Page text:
Fig. 1. Pilot Well 1’s full lateral-stimulation service treatment plot, showing 6.8 million lb of total proppant placed over 20 proppant cycles, each separated by an ultradynamic diversion spacer or isolation.

With intense quality control of the placement of each sequential proppant cycle and improved diversion performance, an important parameter for a successful refracturing treatment then becomes the required cycle intensity to contact all of the desired reservoir volumes. Using these solutions together allows the industry to take advantage of substantial improvements in refracturing practices.

Step 4: Diagnostics are performed to measure impact to bypassed reserves and to capture learnings to help improve refracturing designs for future applications, which will enable expansion of the number of refracturing candidates for larger field development campaigns. FiberCoil can be used after a refracturing treatment to evaluate the post-treatment production profiles of existing and new zones along the lateral, which can then be compared with the pre-job results to accurately quantify success. Additionally, it can provide valuable information before, during and after the refracturing treatment, such as depleted zone characterization and PSM guidance. It also can be used as part of the well-interference monitoring service to increase real-time decision-making capabilities and support designs for pad refracturing treatments.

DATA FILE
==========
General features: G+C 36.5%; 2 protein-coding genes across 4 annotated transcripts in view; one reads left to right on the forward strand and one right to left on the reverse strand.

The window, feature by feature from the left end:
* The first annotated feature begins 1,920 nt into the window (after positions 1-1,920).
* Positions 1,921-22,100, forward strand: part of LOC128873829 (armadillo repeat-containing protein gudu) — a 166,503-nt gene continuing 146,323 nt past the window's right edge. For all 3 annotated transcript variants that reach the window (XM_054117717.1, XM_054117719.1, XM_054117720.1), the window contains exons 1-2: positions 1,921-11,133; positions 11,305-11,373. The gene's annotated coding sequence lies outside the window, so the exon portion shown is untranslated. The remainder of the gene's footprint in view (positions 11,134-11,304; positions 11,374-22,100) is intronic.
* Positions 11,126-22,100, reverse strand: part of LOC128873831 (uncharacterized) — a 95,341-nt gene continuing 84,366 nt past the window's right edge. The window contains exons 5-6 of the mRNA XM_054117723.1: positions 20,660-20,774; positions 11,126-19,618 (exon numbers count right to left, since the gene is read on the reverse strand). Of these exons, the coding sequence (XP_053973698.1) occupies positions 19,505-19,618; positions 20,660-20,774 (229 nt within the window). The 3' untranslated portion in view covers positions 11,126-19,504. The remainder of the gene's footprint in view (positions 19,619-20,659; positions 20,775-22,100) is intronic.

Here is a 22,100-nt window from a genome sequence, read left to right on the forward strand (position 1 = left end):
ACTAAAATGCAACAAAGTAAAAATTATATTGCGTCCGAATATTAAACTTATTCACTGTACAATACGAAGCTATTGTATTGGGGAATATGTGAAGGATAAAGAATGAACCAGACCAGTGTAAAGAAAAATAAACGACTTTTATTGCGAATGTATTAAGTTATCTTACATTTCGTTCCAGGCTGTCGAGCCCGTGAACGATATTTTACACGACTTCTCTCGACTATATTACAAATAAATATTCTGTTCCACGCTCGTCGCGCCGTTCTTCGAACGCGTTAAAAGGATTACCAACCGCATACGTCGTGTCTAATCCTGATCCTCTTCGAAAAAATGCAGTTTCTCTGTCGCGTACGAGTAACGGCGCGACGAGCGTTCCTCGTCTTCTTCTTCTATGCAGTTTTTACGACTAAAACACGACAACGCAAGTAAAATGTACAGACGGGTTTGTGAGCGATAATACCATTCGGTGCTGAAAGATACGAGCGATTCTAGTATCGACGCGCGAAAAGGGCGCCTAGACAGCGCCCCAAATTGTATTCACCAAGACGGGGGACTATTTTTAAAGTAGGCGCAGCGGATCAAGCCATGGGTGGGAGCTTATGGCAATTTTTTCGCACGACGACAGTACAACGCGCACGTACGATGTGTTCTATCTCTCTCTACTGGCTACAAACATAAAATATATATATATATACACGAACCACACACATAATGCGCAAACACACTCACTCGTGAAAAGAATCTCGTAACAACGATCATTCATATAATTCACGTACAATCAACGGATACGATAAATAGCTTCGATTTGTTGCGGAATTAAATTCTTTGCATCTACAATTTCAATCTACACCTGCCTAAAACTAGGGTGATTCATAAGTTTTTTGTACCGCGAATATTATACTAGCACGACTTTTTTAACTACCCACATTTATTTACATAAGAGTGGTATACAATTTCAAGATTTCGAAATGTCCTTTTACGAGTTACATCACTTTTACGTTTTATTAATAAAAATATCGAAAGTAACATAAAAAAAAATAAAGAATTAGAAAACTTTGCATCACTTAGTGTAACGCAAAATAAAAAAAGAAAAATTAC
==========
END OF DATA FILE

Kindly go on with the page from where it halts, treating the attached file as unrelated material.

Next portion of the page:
Fig. 2. Pilot Well 2’s full lateral-stimulation service treatment plot, showing 6.4 million lb of total proppant placed over 26 progressive proppant cycles, each separated by an ultradynamic diversion spacer or isolation.
Fig. 2. Pilot Well 2’s full lateral-stimulation service treatment plot, showing 6.4 million lb of total proppant placed over 26 progressive proppant cycles, each separated by an ultradynamic diversion spacer or isolation.

After the refracture is completed, further subsurface insight is obtained to measure the performance of the stimulation using integrated sensor diagnostics (ISD). Downhole microseismic monitoring (MSM) and near-wellbore fiber optic monitoring provide information in real time, to evaluate fluid distribution in or out of each cluster, and help optimize refracturing treatment cycles and diversion planning. Results from the sensor data are compiled to quantify all aspects of the stimulation treatment, and draw logical conclusions with respect to optimizing well and fracture spacing.